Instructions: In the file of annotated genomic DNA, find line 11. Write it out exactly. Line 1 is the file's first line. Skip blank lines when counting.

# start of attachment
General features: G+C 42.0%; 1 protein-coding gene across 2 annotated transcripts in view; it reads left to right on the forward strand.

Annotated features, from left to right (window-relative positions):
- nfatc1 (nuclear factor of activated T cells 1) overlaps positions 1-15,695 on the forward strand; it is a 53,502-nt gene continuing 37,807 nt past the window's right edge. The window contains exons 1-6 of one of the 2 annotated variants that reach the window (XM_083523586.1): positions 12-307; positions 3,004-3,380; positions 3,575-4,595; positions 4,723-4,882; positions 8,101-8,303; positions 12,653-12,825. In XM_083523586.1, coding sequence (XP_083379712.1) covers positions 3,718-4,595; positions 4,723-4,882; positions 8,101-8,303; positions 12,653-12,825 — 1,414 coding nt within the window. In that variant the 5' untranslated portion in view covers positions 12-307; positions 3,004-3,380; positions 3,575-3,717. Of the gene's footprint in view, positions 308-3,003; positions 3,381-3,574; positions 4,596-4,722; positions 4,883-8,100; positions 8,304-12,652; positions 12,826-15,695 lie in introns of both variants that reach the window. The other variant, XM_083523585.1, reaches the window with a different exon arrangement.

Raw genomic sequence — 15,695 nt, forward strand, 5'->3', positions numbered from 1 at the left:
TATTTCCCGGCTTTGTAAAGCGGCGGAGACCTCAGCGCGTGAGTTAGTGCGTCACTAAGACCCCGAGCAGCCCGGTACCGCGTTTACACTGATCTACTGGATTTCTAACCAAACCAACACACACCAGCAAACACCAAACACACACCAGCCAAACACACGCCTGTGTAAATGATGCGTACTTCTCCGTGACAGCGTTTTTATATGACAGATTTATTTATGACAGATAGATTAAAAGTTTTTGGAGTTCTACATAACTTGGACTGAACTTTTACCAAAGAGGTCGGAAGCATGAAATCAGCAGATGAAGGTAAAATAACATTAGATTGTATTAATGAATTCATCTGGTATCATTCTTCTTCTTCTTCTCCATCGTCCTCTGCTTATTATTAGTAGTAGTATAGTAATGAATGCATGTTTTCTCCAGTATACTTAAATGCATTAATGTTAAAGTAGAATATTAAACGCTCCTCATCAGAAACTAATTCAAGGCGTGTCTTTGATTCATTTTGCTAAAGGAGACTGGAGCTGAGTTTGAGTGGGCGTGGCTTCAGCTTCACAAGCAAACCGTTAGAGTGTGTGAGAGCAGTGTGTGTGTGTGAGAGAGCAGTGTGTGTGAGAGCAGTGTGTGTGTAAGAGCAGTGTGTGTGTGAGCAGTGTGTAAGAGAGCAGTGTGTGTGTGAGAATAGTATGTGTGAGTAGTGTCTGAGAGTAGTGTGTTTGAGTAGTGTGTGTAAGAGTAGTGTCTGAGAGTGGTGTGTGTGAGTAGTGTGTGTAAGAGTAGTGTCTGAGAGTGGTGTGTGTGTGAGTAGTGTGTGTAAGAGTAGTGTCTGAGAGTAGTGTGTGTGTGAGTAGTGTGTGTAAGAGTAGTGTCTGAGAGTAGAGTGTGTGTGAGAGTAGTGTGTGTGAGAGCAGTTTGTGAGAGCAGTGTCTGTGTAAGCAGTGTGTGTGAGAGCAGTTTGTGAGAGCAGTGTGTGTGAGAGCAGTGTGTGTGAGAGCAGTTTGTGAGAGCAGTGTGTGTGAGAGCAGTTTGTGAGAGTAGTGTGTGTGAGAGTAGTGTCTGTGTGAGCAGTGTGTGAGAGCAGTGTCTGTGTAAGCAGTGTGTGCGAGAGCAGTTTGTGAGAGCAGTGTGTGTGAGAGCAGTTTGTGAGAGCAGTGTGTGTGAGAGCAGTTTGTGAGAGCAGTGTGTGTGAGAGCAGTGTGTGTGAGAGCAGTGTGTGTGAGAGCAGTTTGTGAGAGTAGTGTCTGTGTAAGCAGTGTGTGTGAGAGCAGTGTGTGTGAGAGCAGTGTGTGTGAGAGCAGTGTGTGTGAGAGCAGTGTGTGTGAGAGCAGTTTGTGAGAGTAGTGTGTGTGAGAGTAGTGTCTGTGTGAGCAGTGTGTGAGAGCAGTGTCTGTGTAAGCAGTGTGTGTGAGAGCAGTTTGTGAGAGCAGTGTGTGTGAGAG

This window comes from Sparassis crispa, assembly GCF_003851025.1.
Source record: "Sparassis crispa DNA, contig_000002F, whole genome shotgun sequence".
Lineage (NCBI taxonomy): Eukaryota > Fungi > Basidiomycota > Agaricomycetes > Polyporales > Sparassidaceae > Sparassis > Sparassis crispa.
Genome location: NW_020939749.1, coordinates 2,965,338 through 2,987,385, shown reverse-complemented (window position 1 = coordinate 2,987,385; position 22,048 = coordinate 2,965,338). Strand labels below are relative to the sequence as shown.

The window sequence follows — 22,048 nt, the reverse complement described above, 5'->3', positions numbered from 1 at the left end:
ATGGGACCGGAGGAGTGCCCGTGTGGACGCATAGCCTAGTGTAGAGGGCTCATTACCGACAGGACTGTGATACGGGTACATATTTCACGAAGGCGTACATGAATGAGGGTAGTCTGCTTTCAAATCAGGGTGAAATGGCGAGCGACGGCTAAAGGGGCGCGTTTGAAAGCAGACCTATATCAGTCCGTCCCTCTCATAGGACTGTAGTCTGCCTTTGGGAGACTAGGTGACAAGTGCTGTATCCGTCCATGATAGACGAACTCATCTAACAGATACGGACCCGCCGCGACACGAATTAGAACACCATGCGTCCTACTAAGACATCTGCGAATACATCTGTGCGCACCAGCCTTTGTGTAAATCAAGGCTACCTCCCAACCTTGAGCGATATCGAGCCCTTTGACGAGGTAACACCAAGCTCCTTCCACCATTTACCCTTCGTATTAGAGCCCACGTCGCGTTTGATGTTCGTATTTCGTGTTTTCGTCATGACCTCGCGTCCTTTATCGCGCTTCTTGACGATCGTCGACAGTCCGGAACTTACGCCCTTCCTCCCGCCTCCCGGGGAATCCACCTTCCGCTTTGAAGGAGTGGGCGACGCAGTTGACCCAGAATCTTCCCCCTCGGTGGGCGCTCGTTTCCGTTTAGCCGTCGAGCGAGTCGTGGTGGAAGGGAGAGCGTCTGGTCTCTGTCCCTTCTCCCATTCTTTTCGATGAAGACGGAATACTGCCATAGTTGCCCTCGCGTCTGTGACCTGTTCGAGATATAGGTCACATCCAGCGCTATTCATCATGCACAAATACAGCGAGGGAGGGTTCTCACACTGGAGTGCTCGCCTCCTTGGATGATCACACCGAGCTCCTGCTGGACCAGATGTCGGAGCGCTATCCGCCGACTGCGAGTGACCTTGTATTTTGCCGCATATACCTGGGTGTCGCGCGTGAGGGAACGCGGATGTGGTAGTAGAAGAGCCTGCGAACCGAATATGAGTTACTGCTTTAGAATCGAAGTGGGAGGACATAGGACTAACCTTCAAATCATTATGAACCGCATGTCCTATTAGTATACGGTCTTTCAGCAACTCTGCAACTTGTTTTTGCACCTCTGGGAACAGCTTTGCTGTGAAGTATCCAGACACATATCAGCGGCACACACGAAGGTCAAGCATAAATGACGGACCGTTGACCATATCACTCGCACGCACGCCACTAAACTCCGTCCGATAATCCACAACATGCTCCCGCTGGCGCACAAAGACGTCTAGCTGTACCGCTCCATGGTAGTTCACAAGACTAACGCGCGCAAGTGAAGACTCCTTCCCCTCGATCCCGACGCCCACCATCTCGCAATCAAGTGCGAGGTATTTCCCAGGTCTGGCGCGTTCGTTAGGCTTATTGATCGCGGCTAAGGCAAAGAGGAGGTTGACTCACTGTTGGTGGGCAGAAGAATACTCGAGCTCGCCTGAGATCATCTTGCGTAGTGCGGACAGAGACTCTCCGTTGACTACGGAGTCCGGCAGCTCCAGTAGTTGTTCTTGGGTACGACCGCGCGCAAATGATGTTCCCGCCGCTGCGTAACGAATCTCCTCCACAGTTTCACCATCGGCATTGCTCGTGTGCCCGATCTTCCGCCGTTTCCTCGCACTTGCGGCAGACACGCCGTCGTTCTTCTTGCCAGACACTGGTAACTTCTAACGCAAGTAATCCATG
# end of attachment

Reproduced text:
ATGGGACCGGAGGAGTGCCCGTGTGGACGCATAGCCTAGTGTAGAGGGCTCATTACCGACAGGACTGTGATACGGGTACATATTTCACGAAGGCGTACATGAATGAGGGTAGTCTGCTTTCAAATCAGGGTGAAATGGCGAGCGACGGCTAAAGGGGCGCGTTTGAAAGCAGACCTATATCAGTCCGTCCCTCTCATAGGACTGTAGTCTGCCTTTGGGAGACTAGGTGACAAGTGCTGTATCCGTCCATGATAGACGAACTCATCTAACAGATACGGACCCGCCGCGACACGAATTAGAACACCATGCGTCCTACTAAGACATCTGCGAATACATCTGTGCGCACCAGCCTTTGTGTAAATCAAGGCTACCTCCCAACCTTGAGCGATATCGAGCCCTTTGACGAGGTAACACCAAGCTCCTTCCACCATTTACCCTTCGTATTAGAGCCCACGTCGCGTTTGATGTTCGTATTTCGTGTTTTCGTCATGACCTCGCGTCCTTTATCGCGCTTCTTGACGATCGTCGACAGTCCGGAACTTACGCCCTTCCTCCCGCCTCCCGGGGAATCCACCTTCCGCTTTGAAGGAGTGGGCGACGCAGTTGACCCAGAATCTTCCCCCTCGGTGGGCGCTCGTTTCCGTTTAGCCGTCGAGCGAGTCGTGGTGGAAGGGAGAGCGTCTGGTCTCTGTCCCTTCTCCCATTCTTTTCGATGAAGACGGAATACTGCCATAGTTGCCCTCGCGTCTGTGACCTGTTCGAGATATAGGTCACATCCAGCGCTATTCATCATGCACAAATACAGCGAGGGAGGGTTCTCACACTGGAGTGCTCGCCTCCTTGGATGATCACACCGAGCTCCTGCTGGACCAGATGTCGGAGCGCTATCCGCCGACTGCGAGTGACCTTGTATTTTGCCGCATATACCTGGGTGTCGCGCGTGAGGGAACGCGGATGTGGTAGTAGAAGAGCCTGCGAACCGAATATGAGTTACTGCTTTAGAATCGAAGTGGGAGGACATAGGACTAACCTTCAAATCATTATGAACCGCATGTCCTATTAGTATACGGTCTTTCAGCAACTCTGCAACTTGTTTTTGCACCTCTGGGAACAGCTTTGCTGTGAAGTATCCAGACACATATCAGCGGCACACACGAAGGTCAAGCATAAATGACGGACCGTTGACCATATCACTCGCACGCACGCCACTAAACTCCGTCCGATAATCCACAACATGCTCCCGCTGGCGCACAAAGACGTCTAGCTGTACCGCTCCATGGTAGTTCACAAGACTAACGCGCGCAAGTGAAGACTCCTTCCCCTCGATCCCGACGCCCACCATCTCGCAATCAAGTGCGAGGTATTTCCCAGGTCTGGCGCGTTCGTTAGGCTTATTGATCGCGGCTAAGGCAAAGAGGAGGTTGACTCACTGTTGGTGGGCAGAAGAATACTCGAGCTCGCCTGAGATCATCTTGCGTAGTGCGGACAGAGACTCTCCGTTGACTACGGAGTCCGGCAGCTCCAGTAGTTGTTCTTGGGTACGACCGCGCGCAAATGATGTTCCCGCCGCTGCGTAACGAATCTCCTCCACAGTTTCACCATCGGCATTGCTCGTGTGCCCGATCTTCCGCCGTTTCCTCGCACTTGCGGCAGACACGCCGTCGTTCTTCTTGCCAGACACTGGTAACTTCTAACGCAAGTAATCCATG